Is Instagram making health seem unrealistic?
Health journeys can’t fit inside a carefully-curated square grid.
OneLife staff writer
If you’re one of the five million Australians who are active on Instagram, you’re probably familiar with the term ‘influencer’ by now. In case you’re not, we’ll break it down: an influencer is an individual with a large social media following, who has a level of trust and authority with their audience.
But just how MasterChef shouldn’t be your comparison point for cooking, ‘#fitspo’ influencers don’t necessarily provide achievable goals when it comes to your health journey. It’s vital to approach influencers with a healthy level of rationalism, and instead aim for more realistic personal goals when it comes to your wellbeing.
Keep it real
From intricately constructed chia-seed bowls to professional-level photos of fit influencers on Pilates machines, much of today’s health industry is being documented on social media, Instagram in particular. But health journeys are hard – they involve sweat, dedication and discomfort. By nature, they’re not picture perfect – and that’s OK.
On top of that, we need to be mindful of how the influencer model works: people with large social media followings regularly monetise their posts through sharing photos of products or businesses they are paid to endorse.
For many health influencers, their jobs are to work out and eat nutritious Insta-ready food – then produce a stream of supporting content that shows that off. This is hardly a realistic model for, say, a 9-5 office worker or busy parent.
Rachel Service, founder of training company Happiness Concierge, says, “It’s important to note that individuals who have had success on social media are also brands, and they represent a portion of their life, not their whole life.”
Just how we tend to share our favourite images or moments on social media, a picture can never reveal what’s going on under the surface. “We’re most likely to share the highlights – our personal show reel – than perhaps the lowlights,” says Rachel. “It’s about not comparing yourself to somebody’s curated profile.”
Inspirational, not aspirational
When it comes to who you follow on social media, there’s a line to be drawn between people who inspire you on your health journey, and those who are simply aspirational emblems of an idealised lifestyle. The key is assessing how you respond to their images. The people you follow shouldn’t make you feel bad or defeated.
“There’s a difference between inspiration and distraction, and I think the individual has to know where that line falls for them,” says Rachel.
Rachel says there are some important questions to ask yourself: “'When I look at this image, do I feel inspired? Do I think this content is fun? Is it teaching me something new?' and 'is it helping me get closer to my goal?' If it doesn’t tick any of those four boxes, I’d be asking myself, 'What value is it adding to my life?'”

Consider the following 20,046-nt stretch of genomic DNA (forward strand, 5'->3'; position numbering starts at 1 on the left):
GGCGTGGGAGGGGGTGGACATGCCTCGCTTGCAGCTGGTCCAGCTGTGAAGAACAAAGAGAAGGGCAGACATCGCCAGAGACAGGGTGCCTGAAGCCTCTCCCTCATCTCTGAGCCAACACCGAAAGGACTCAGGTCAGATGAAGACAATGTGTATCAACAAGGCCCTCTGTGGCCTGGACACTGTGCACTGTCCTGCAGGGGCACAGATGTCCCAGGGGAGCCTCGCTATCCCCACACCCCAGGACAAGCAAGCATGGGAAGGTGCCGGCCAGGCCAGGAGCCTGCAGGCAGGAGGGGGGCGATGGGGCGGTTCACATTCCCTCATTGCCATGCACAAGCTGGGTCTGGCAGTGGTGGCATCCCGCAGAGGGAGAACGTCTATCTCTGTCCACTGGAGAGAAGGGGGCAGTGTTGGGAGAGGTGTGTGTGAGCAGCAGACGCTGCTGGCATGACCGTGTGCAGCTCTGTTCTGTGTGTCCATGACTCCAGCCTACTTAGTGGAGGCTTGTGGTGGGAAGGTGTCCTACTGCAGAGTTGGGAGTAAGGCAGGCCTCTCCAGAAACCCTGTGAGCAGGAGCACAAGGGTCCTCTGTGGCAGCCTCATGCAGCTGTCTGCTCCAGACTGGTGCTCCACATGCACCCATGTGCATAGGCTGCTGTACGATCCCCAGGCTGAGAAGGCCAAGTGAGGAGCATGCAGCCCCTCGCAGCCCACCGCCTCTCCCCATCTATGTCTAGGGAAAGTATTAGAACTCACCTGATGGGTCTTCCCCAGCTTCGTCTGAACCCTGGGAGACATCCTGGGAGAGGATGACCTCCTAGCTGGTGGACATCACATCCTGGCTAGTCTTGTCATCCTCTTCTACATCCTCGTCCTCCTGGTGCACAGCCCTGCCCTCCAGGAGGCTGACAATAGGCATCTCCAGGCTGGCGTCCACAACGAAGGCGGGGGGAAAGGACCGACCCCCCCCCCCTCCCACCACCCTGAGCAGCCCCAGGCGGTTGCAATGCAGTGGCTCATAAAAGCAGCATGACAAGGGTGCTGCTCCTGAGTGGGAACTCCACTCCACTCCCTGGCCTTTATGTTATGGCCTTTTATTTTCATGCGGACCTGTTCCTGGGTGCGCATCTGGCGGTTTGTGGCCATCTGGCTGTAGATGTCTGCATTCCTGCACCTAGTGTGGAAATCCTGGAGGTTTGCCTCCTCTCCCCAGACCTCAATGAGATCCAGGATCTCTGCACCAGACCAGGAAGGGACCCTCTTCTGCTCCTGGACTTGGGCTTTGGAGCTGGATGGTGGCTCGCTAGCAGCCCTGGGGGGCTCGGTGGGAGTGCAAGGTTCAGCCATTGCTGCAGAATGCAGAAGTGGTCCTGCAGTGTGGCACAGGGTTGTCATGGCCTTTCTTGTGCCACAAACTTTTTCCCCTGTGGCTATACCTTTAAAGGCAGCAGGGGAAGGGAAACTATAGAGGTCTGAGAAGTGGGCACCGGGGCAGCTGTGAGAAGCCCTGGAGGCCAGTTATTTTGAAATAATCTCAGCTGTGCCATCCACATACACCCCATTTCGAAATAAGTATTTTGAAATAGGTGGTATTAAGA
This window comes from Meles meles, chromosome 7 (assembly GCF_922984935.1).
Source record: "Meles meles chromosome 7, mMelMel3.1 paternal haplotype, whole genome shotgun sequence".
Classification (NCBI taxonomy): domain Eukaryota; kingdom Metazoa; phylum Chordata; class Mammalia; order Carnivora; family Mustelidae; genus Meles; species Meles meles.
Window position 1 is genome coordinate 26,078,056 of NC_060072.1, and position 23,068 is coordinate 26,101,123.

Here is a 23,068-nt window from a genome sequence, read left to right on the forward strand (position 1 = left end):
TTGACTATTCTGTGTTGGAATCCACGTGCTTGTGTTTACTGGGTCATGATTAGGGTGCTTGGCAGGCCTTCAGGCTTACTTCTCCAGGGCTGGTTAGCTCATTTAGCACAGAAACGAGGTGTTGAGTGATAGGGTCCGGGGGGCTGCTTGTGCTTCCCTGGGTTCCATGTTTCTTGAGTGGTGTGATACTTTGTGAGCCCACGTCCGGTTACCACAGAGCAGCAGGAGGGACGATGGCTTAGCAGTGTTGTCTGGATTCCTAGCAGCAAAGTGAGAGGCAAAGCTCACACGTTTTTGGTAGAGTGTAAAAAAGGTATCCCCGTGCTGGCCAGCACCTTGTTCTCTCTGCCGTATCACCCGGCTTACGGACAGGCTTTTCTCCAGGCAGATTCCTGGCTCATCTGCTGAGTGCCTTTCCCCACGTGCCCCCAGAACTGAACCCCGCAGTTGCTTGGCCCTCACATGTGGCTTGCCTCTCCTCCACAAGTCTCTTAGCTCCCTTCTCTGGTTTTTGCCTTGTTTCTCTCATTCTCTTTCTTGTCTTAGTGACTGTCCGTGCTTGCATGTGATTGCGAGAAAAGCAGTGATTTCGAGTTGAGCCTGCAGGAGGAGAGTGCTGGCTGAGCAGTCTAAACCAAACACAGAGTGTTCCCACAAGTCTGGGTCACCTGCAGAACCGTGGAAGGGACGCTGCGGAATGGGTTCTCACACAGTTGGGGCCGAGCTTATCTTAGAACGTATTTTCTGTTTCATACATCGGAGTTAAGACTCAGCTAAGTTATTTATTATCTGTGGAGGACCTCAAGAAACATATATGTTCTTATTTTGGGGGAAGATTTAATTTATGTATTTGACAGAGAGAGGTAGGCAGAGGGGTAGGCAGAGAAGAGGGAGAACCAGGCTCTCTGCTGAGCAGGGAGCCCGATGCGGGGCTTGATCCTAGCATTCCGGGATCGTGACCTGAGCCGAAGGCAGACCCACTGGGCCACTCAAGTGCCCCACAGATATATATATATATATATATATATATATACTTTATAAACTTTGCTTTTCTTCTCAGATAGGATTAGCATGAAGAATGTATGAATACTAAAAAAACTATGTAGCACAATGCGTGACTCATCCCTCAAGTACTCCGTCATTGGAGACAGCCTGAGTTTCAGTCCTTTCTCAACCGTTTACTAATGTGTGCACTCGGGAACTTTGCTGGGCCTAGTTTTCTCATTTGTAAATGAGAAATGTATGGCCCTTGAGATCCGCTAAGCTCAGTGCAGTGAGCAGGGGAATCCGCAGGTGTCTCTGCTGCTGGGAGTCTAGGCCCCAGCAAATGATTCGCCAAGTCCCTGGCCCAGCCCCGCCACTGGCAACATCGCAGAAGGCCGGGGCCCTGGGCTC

Rachel recommends undertaking a regular review of who you follow, to make sure your social feed is helping, not hindering, your progress. “Each stage of your life will require a different version of you, and as you learn more about yourself, you might find the people you are following no longer reflect your interests, or no longer help you to be inspired or teach you something new,” she says. "Regularly auditing who you follow can be a wonderful step in the right direction."
Make your #onechange
Take five minutes to do a ‘follower audit’. Remove any influencers who don’t inspire, entertain or teach you from your Instagram feed.
Forge your own path
Ultimately, influencers can provide you with the inspiration you might need to kick start or amp up your health journey, but instead of comparing yourself to people who are paid to be popular, you’re better off looking at the changes you can make to improve your own life.
“With all media that we take in – whether it’s social media, magazines, music videos, or even our peers who may appear to have it all – it’s important to remember that comparison can really dull how fabulous your own life is,” says Rachel.
So, next time you catch yourself playing the comparison game, stop and create some health milestones and focus on what you need to do to hit them.
“Defining what makes up your mix of health is different for everyone, and often, [comparing] ourselves to other people [is] a distraction technique we’ve created to avoid looking at ourselves,” says Rachel. “If the time we all spent looking on social media, we spent starting our own projects or practising our own hobbies, it might result in people achieving their goals.”
OneLife staff writers come from a range of backgrounds including health, wellbeing, music, tech, culture and the arts. They spend their time researching the latest data and trends in the health market to deliver up-to-date information, helping everyday Australians live healthier lives. This is general information only and is not intended as medical, health, nutritional or other advice. You should obtain professional advice from a medical or health practitioner in relation to your own personal circumstances. The information in this article is general information only and is not intended as medical, health, nutritional or other advice. You should obtain professional advice from a medical or health practitioner in relation to your own personal circumstances.
The information in this article is general information only and is not intended as financial, medical, health, nutritional, tax or other advice. It does not take into account any individual’s personal situation or needs. You should consider obtaining professional advice from a financial adviser and/or tax specialist, or medical or health practitioner, in relation to your own circumstances and before acting on this information.